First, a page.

Early on Monday, it was reported that Apple’s internet browser, Safari, sends some Safe Browsing data to the giant Chinese company Tencent. It was flagged as a potential major issue, especially since the “feature” that makes this happen is turned on by default.

Now, in a quick turnaround, Apple has provided an official statement on the matter in an effort to clear things up. According to the company’s statement, the Safari Fraudulent Website Warning, which is indeed turned on automatically, is designed to send URLs to a larger database to check against reported malicious websites. The types that can run phishing scams and the like.

In many regions, Google is the company that this feature checks with in the background. However, with a device that has its region code set for mainland China, this feature sends the URL to not only Google, but also Tencent. But the anonymity is still in tact, as Apple states the “actual URL of a website you visit is never shared with a safe browsing provider”, and adds that the feature “can be turned off”, too.

Here is Apple’s official statement, as initially reported by Mark Gurman (@MarkGurman) on Twitter:

Apple protects user privacy and safeguards your data with Safari Fraudulent Website Warning, a security feature that flags websites known to be malicious in nature. When the feature is enabled, Safari checks the website URL against lists of known websites and displays a warning if the URL the user is visiting is suspected of fraudulent conduct like phishing. To accomplish this task, Safari receives a list of websites known to be malicious from Google, and for devices with their region code set to mainland China, it receives a list from Tencent. The actual URL of a website you visit is never shared with a safe browsing provider and the feature can be turned off.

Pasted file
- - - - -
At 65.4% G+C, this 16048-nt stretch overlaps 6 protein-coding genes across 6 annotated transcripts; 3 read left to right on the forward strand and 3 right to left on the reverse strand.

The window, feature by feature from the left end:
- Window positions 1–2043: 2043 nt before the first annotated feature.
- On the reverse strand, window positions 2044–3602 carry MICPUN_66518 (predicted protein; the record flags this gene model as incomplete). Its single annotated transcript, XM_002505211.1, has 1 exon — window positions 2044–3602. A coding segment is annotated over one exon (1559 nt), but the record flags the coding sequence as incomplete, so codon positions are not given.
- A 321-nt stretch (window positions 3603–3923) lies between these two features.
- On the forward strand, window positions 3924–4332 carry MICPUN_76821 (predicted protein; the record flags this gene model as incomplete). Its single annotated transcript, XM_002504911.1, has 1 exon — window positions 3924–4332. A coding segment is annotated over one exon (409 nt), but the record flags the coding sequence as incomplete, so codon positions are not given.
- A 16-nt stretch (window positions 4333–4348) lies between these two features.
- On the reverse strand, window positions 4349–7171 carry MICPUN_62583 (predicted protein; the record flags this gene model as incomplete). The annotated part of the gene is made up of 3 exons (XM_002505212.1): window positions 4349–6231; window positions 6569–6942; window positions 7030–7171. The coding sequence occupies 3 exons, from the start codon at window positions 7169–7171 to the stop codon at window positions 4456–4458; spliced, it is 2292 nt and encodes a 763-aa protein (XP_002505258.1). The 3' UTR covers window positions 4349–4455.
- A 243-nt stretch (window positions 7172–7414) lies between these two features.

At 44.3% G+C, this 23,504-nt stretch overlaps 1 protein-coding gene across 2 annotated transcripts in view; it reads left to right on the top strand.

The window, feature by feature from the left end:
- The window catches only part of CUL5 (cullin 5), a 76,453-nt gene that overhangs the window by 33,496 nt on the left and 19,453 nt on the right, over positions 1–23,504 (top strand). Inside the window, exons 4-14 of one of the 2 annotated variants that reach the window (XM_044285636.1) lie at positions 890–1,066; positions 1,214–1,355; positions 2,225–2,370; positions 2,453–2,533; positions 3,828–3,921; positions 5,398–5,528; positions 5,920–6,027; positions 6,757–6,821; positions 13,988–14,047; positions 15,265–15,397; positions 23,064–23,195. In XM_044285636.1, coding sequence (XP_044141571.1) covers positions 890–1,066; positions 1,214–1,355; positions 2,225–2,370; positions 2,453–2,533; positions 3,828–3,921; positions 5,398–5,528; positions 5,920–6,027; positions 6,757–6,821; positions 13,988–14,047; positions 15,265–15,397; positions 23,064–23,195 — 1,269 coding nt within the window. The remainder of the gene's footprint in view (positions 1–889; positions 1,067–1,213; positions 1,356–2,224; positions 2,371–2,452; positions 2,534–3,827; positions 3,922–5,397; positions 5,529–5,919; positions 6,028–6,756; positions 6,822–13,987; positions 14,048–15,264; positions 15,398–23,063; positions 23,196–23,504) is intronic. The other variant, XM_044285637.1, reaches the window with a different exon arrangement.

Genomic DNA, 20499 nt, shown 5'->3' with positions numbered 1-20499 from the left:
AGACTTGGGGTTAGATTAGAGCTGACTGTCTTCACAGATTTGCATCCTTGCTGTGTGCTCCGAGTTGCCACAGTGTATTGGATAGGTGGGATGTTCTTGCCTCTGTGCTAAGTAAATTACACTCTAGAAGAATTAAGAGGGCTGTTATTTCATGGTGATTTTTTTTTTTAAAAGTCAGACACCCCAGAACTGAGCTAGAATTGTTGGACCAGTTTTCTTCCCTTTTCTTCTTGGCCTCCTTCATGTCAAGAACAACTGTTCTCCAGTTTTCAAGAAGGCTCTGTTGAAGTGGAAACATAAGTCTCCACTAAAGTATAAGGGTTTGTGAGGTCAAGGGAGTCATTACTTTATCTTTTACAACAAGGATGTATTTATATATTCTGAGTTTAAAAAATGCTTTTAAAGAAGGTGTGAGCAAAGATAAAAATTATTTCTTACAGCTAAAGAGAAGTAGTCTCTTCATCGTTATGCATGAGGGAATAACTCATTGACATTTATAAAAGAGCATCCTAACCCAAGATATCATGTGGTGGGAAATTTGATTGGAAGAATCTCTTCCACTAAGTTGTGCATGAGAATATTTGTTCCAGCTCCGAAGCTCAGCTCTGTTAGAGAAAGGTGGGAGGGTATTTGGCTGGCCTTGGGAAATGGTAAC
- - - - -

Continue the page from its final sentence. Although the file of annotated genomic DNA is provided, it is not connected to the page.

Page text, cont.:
If you want to check up on this feature on your iOS device, simply open the Settings app –> Safari and choose to either keep the Fraudulent Website Warning feature turned on or opt to turn it off. There is also an “About Safari & Privacy…” option just below it, which, if you select, will give you a brief breakdown of Apple’s rules in this regard (and the other privacy and security features for Safari).

So, does this “fix” the problem for Apple, you think? Let us know in the comments below.